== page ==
Posted by: Thomas Drinkard | April 8, 2013

Poem for Holocaust Remembrance – A Visit to Dachau

Marge and I visited Dachau in May of 1971. It was years later, before I could write about it.




“Visit Dachau, the 1200 years old artists’ centre with its castle and surrounding park offering a splendid view over the country.”
Sign along the autobahn, May 1971.

It seemed appropriate –
driving North,
after Munich’s beer halls,
toward the marching torchlights of Nuremberg,
filled with Bavarian spring glory;
– as a traveling artist might
for schnitzel and beer;
-for a May afternoon,
where so many lived their lives
too short
or long.


“We have been silent witnesses of evil deeds . . ..” Dietrich Bonhoeffer

Houses and shops stand like unmoving spectators
edging medieval streets
whose cobbles pound our tires,
slamming in rhythmic thumps,
echoing from claustrophobic walls
like jackboots at quick march.

The gasthaus windows hold blurry leaded panes,
ancient as its yellowed mortar and bricks.
It slumbers the days beside shops with newer glass
-a comfortable quiet neighbor,
as old as evil.

Our host, bespectacled and fat,
knows  us for Americans,
and waves aside our bookish German,
welcoming in robust English.
We sit in thick oak chairs,
before a round  hand-made table
under shelves crowded with pewter plates and tankards
high above, on clean white walls.

Dark lager (cold for tourists),
and bratwurst with potato dumplings
blend with holiday gemutlichkeit,
fill us with stealthy languor
until the question
stops genial smiles,
stops talk
that had eddied in holiday air
like swirls of pipe smoke.

The camp,
where is the prison camp?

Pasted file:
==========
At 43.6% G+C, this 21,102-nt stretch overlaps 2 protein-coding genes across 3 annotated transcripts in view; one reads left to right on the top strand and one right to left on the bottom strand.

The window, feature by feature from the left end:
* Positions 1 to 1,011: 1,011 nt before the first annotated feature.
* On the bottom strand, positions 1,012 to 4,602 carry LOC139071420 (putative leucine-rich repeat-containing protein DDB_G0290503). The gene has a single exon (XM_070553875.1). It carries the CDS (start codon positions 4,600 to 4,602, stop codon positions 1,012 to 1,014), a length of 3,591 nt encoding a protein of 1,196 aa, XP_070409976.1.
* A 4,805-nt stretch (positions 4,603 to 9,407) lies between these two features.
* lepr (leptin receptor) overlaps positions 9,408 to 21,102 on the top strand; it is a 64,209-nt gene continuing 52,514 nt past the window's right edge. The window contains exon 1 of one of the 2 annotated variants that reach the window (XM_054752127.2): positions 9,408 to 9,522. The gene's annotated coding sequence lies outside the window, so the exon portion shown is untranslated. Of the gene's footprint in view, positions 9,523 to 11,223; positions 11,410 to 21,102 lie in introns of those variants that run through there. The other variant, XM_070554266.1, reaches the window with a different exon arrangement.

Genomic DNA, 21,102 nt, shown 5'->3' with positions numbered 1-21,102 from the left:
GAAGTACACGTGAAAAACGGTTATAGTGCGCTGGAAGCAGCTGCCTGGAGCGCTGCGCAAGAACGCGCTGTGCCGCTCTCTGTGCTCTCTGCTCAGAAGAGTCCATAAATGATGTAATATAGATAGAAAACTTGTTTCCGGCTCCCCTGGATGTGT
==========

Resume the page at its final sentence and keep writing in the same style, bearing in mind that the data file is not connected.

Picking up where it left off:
The concentration camp.

He doesn’t know,
can  hardly understand;
-business keeps him close,
perhaps another can tell,
good-bye, thank you,

The waitress has heard;
-is young, with a dirndl only for work.
Follow the old railroad;
look where a branch splits in weeds to a siding
where things were once unloaded.

We will see chimneys,
then, the road inside is near.

She tells us a story she had heard;
…the host,
when only a youth,
had crept in the night
to throw loaves of bread over the walls.


It was always closer than we knew.
From any higher vantage,
-a public building, standing tall
or church with a strong steeple,
we might have seen the camp before,
but persistent soot darkened their windows,
hiding the sight.

We traveled on the prison road
before we knew where it led.
-tracks appeared;
once bright, hard German steel
that barely flexed under loaded cattle cars,
lie obscured now,
camouflaged in rust and silence.



Work will make you free,
the sign above the gate promised each morning.
Everyone worked then,
The Fuehrer led us to our tasks.

I typed and filed for the SS Doctors;